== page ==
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The NHL and Natural Law

I have a problem with the NHL. It is now June, and the Stanley Cup Final has just begun. (In case you care, and you probably don’t, the L.A. Kings lead the series 1-0 over the New Jersey Devils.)

My problem with the NHL is religious in nature. The Catholic Church teaches that

The “divine and natural” law shows man the way to follow so as to practice the good and attain his end. The natural law states the first and essential precepts which govern the moral life. (Catechism of the Catholic Church, #1955)

Natural law is present in the heart of each human being and established through the application of correct reasoning. As Cicero wrote,

For there is a true law: right reason. It is in conformity with nature, is diffused among all men, and is immutable and eternal; its orders summon duty, its prohibitions turn away from offense….To replace it with a contrary law is a sacrilege; failure to apply even one of its provisions is forbidden; no one can abrogate it entirely.

Here, then, is the source of my problem with the NHL: ice melts in June.

By extending the Stanley Cup Playoffs into the late spring and early summer, the NHL does not conform with nature. For if they did, the players would drown (or they would be playing a perverse form of water polo).

No wonder why nobody really cares about the NHL playoffs.


Let’s Go Hawks!

The Blackhawks are down 0-3 to the Canucks in the first round of the Stanley Cup Playoffs. Tonight is a must win for the Hawks.

I was planning to go watch the game with a friend of mine at Bannerman’s Sports Grill. But I have a conflict. My Church is celebrating Tenebrae as part of its Holy Week schedule. So, here I am, face to face with a spiritual dilemma:

Do I go to Church, or do I go and watch the Blackhawks in a pivotal Game 4?

In defense of watching the Blackhawks game, may I present the following argument:

  • There will be just as much praying at the bar (such has, “Dear God, please let the Hawks win!”) as there will be at Church;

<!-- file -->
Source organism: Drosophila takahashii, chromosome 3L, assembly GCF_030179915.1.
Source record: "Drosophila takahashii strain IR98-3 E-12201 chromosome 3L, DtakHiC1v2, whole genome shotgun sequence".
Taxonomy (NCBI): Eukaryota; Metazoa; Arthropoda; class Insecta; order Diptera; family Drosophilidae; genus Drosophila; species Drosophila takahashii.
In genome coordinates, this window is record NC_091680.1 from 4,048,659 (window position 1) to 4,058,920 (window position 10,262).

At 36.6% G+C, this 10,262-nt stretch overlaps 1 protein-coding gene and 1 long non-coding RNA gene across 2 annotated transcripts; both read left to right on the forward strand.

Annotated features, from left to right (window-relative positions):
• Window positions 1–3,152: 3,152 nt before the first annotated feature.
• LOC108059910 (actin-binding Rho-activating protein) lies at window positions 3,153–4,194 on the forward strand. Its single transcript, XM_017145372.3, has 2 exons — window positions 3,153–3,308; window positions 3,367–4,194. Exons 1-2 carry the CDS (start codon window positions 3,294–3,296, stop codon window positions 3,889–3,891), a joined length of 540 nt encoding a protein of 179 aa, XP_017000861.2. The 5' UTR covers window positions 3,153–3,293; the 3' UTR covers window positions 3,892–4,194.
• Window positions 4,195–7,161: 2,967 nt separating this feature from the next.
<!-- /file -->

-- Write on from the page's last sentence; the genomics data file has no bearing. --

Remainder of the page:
• These prayers will be held in common, and didn’t Jesus say, “Wherever two or more gather in my name, I will be there?”
  • Therefore, going to Bannerman’s is just like going to Church.

Besides, Jesus must be a hockey fan: “You have heard that it was said, ‘An eye for an eye and a tooth for a tooth.’ …When someone strikes on your right cheek, turn the other one to him as well.” (Mt 5: 38, 40) Does that not sound like Jesus is describing a hockey player? (Well, had Christ witnessed a hockey game, He probably would have said, “seven teeth for a hockey puck.”) And if someone can pole dance for Jesus, can’t I watch hockey for Jesus?

I took a long look at myself in the mirror. What do I see? Do I see a die-hard hockey fan, wearing a Blackhawks sweater and a goalie’s mask, or do I see Jason Voorhees?

Taking off the mask and sweater, and returning the machete back to the tool shed, I decide to head to Church.

My guess is that Jesus is a New Jersey Devils fan, anyway:

“You have heard that it was said, ‘You shall love your neighbor and hate your enemy.’ But I say to you, love your enemies, and pray for those who persecute you, that you may be children of your heavenly Father, for he makes his sun rise on the bad and the good, and causes rain to fall on the just and the unjust. For if you love those who love you, what recompense will you have?” (Mt 5: 43-46)

The sacrifices I make for my faith.

Pax et bonum.

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